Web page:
I think there's a middle ground, Steve. It surely helps to have a positive attitude, once you also have the skills. Traits that you would lump under positivity are what put the best people over the top in any environment where all comers are talented, like the upper echelons of sports.

Elizabeth said...

PMA is not bad when associated with talent and work. Of the three, however, it seems the least important to making a lasting contribution to human progress (and, btw, I cannot speak of sports, I know nothing about the area).

One can have tons of PMA and get nowhere. Talent and work count more. Among eminent artists (especially) and scientists, in fact, PMA is notably scarce. These folks have remarkably low opinion about themselves. Check the bios of Nobel Prize winners in literature, for one.

Steve Salerno said...

What's fascinating to me, Eliz, is that you say that so simply and casually, with the obvious clarity of knowing that you have logic, common sense and a considerable grasp of the human animal on your side... And yet we live in a culture today that is dedicated to precisely the opposite ethic: that one can guarantee one's good fortune in life by sheer force of will, merely by committing to a no-holds-barred belief in belief itself. "Believe it, achieve it."

Anonymous said...

Outliers has a lot of logical problems and is not one of Malcolm Gladwell's best. Gladwell actually uses Wikipedia for research! That is just too sad and funny. Steve's argument is actually one of the biggest criticisms of the book. Only a person who is interested in a subject would put 10,000 hours into it.

10,000 hours still does not mean someone will be any good at whatever he or she is doing though. As a fiction writer, I know of many bad writers who have been writing for years and are just "alright." They want to be the next Faulkner of Hemingway, but they just don't have the innate talent. Also, they are not Faulkner or Hemingway.

A better book on this subject is Leonard Mlodinow's The Drunkard's Walk: How Randomness Rules Our Lives .

Stever Robbins said...

I'll be curious to see how the PMA culture changes if our little fiscal crisis develops into a full-blown depression. Perhaps if we all end up in circumstances where hard work really matters, and it's really, really obvious that it matters, people will re-introduce the skill, dedication, and competence back into our collective concept of success.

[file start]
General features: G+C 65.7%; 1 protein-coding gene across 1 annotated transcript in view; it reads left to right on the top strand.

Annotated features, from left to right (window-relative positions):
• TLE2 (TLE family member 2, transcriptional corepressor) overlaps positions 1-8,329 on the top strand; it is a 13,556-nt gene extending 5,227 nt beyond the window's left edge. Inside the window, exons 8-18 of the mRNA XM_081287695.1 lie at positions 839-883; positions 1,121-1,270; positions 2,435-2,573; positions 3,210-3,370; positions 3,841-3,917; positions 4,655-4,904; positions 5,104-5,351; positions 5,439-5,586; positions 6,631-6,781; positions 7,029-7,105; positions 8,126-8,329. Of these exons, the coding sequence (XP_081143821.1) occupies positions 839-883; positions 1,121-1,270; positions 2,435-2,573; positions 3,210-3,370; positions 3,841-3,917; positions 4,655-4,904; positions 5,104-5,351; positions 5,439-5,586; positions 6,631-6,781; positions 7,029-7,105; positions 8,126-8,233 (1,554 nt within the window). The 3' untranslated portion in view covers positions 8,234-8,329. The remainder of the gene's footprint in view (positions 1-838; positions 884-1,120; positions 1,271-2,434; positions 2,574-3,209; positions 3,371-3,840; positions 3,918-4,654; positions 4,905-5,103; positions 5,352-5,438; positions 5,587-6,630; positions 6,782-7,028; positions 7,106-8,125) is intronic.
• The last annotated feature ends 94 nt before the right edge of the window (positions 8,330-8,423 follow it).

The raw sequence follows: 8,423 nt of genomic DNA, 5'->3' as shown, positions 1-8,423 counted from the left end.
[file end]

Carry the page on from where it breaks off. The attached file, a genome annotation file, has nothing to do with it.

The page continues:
Just to help it along, daily I'm visualizing a nation of highly skilled, critical thinkers, diligently honing their crafts in pursuit of world-class competitive results. If you think it will help, I'll do the visualization twice a day...

Steve Salerno said...

Stever, providentially enough, I just finished a phoner with Lilly Rockwell, a reporter for the Austin American-Statesman, who's doing background for the "Get Motivated!" seminar that's set to kick off in Austin tomorrow. I haven't kept in as close touch with the financial end of the movement as I probably should have, but Lilly tells me there's evidence that SHAM has definitely lost some of its luster (or at least its revenue) as the economy sours and people fall back on the more brass-tacks activities from which they figure they have higher odds of a decent ROI.

There's a message there. See, I'm convinced that in our heart of hearts, we know this a bunch of b.s., but we prefer to live in a perpetual state of self-delusion...until we can't afford to anymore.

Anonymous said...

"I haven't kept in as close touch with the financial end of the movement as I probably should have, but Lilly tells me there's evidence that SHAM has definitely lost some of its luster (or at least its revenue) as the economy sours and people fall back on the more brass-tacks activities from which they figure they have higher odds of a decent ROI."

One of the brightest spots in this depression (it is a depression)is the focus on reality. I was watching Suze Oreman on PBS last night and laughed my behind off when she started talking about "harmony" and money. I think most people know "harmony" and "positive thoughts" will not save their behinds. Even the Big O is not giving away the big presents this year for Christmas and she can afford to! Living in la la land is very expensive.

Elizabeth said...

If you think it will help, I'll do the visualization twice a day...

I'm positive it'll help, Stever -- the more, the better. In fact, I think you should visualize at least 3 times a day, and before each meal and at bedtime.

Or, better yet, buy the 7-Step-Program of Visualization for Recessionistas for only $29.99, plus S&H.* But wait! If you call within the next ten minutes, we'll include a FREE guidebook, How to Stay Positive in Times of Global Depression. Call NOW!

*The program does not exist. Yet. I'm sure Tony Robbins and Phil McGraw are already working on it.

Steve Salerno said...

Well, there is this:

renee said...